1 of 2


plural quail or quails
: any of numerous small gallinaceous birds: such as
: an Old World migratory game bird (Coturnix coturnix)

Illustration of quail

Illustration of quail


2 of 2


quailed; quailing; quails

intransitive verb

chiefly dialectal : wither, decline
: to give way : falter
his courage never quailed
: to recoil in dread or terror : cower
the strongest quail before financial ruinSamuel Butler †1902

transitive verb

archaic : to make fearful

Did you know?

Flinch, recoil, and wince are all synonyms of quail, but each word has a slightly different use. When you flinch, you fail to endure pain or to face something dangerous or frightening with resolution ("she faced her accusers without flinching"). Recoil implies a start or movement away from something through shock, fear, or disgust ("he recoiled at the suggestion of stealing"). Wince usually suggests a slight involuntary physical reaction to something ("she winced as the bright light suddenly hit her eyes"). Quail implies shrinking and cowering in fear ("he quailed before the apparition").

Choose the Right Synonym for quail

recoil, shrink, flinch, wince, blench, quail mean to draw back in fear or distaste.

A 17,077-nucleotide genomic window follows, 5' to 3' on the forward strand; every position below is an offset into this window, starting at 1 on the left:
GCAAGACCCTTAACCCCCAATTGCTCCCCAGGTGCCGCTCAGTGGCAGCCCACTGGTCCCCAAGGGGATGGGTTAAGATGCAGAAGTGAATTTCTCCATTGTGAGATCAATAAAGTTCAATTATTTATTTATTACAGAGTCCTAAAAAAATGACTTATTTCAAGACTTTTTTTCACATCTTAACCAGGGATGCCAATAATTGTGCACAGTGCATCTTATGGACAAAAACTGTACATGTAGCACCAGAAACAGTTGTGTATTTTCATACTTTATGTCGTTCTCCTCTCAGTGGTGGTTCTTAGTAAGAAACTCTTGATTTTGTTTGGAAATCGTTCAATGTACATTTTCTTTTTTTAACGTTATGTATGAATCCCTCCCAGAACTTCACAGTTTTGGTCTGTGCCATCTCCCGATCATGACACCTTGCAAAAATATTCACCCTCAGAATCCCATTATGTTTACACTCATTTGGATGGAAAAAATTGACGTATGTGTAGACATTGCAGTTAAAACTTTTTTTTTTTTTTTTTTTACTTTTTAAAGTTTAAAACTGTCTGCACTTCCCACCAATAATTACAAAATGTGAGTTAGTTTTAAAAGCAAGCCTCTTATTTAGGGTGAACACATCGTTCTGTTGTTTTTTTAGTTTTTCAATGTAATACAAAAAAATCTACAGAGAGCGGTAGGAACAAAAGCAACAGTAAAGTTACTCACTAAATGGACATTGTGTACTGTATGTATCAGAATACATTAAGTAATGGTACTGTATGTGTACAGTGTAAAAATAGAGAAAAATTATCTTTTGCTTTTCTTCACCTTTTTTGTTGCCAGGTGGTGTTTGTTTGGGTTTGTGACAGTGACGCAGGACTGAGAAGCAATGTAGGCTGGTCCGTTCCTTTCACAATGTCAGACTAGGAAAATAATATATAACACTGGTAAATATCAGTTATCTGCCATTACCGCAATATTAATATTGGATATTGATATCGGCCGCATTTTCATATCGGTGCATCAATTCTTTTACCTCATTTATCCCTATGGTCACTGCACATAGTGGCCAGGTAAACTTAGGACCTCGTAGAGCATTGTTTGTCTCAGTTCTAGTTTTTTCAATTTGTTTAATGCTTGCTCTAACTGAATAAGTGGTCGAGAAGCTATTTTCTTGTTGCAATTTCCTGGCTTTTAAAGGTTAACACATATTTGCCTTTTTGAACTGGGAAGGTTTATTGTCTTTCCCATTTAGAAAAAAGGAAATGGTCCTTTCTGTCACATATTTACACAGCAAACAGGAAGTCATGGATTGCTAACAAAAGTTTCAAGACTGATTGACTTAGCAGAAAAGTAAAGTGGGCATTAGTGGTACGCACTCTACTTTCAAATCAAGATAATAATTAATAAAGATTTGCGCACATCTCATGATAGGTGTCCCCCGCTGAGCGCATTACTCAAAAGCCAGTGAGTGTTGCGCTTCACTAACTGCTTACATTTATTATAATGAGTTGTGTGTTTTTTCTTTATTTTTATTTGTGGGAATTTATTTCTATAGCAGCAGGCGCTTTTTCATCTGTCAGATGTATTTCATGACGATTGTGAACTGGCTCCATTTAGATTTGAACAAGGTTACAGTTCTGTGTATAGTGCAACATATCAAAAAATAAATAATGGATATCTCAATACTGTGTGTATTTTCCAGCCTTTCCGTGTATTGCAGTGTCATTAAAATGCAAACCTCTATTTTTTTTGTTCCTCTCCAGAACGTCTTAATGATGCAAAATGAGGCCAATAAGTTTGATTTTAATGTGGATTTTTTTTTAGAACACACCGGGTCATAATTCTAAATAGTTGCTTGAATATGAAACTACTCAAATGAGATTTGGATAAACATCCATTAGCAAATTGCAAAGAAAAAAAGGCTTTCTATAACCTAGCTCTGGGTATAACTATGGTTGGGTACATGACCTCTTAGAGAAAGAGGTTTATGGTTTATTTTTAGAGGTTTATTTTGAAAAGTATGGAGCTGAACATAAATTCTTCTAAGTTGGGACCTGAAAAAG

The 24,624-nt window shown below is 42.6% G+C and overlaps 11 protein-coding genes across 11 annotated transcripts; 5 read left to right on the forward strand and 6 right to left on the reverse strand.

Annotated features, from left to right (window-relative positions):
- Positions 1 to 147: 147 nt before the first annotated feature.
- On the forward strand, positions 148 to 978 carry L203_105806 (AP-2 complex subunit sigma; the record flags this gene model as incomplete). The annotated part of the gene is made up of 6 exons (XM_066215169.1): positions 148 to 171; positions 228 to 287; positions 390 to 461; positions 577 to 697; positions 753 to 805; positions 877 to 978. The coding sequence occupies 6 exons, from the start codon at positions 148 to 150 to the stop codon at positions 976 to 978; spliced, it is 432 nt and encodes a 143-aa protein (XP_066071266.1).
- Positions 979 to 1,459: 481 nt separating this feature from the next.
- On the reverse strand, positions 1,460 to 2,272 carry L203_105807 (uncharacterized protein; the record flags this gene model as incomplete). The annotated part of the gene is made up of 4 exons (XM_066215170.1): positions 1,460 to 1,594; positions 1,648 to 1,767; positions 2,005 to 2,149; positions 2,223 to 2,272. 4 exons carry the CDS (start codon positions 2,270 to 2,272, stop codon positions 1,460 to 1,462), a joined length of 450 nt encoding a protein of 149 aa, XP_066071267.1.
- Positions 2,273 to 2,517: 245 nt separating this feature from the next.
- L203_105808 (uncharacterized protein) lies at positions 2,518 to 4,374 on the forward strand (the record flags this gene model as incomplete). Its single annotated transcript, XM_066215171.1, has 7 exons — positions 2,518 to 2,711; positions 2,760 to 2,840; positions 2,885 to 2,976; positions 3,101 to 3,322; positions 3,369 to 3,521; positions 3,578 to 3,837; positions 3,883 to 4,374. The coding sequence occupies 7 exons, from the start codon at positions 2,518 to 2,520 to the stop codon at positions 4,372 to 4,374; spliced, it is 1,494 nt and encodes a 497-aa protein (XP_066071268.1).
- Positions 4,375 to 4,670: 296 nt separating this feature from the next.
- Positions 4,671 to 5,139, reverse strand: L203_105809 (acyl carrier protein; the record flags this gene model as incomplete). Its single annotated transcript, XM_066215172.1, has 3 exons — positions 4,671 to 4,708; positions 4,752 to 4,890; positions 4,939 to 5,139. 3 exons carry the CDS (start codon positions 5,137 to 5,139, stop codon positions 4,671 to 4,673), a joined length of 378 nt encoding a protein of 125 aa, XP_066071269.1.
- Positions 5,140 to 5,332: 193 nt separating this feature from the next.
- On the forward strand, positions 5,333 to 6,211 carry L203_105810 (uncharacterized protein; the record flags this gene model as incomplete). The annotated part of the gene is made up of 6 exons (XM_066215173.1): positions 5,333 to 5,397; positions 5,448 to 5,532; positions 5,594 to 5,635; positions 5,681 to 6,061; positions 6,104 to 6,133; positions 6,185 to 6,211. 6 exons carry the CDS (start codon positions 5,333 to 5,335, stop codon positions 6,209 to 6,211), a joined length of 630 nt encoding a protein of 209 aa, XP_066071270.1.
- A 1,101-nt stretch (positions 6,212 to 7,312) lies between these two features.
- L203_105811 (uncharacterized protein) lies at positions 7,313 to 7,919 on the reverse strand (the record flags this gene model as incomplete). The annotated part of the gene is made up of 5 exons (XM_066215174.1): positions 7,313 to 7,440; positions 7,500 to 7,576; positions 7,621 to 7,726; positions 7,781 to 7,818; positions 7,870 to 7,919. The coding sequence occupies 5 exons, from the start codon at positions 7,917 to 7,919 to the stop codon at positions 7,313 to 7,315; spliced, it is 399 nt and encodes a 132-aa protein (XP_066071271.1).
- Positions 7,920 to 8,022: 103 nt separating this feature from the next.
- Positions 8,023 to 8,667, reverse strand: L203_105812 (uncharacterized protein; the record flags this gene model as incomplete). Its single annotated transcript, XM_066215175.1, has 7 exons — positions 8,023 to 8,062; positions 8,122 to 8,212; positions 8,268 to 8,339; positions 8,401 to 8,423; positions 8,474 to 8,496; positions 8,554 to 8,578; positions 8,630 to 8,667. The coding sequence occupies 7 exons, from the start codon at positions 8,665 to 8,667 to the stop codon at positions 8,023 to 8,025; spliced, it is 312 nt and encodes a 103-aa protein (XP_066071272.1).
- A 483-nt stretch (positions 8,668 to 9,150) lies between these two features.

recoil implies a start or movement away through shock, fear, or disgust.

recoiled at the suggestion of stealing

shrink suggests an instinctive recoil through sensitiveness, scrupulousness, or cowardice.

shrank from the unpleasant truth

flinch implies a failure to endure pain or face something dangerous or frightening with resolution.

faced her accusers without flinching

wince suggests a slight involuntary physical reaction (such as a start or recoiling).

winced in pain

blench implies fainthearted flinching.

stood their ground without blenching

quail suggests shrinking and cowering in fear.

quailed before the apparition

Example Sentences

Noun We had quail for dinner. Verb Other politicians quailed before him. He quailed at the thought of seeing her again.
Recent Examples on the Web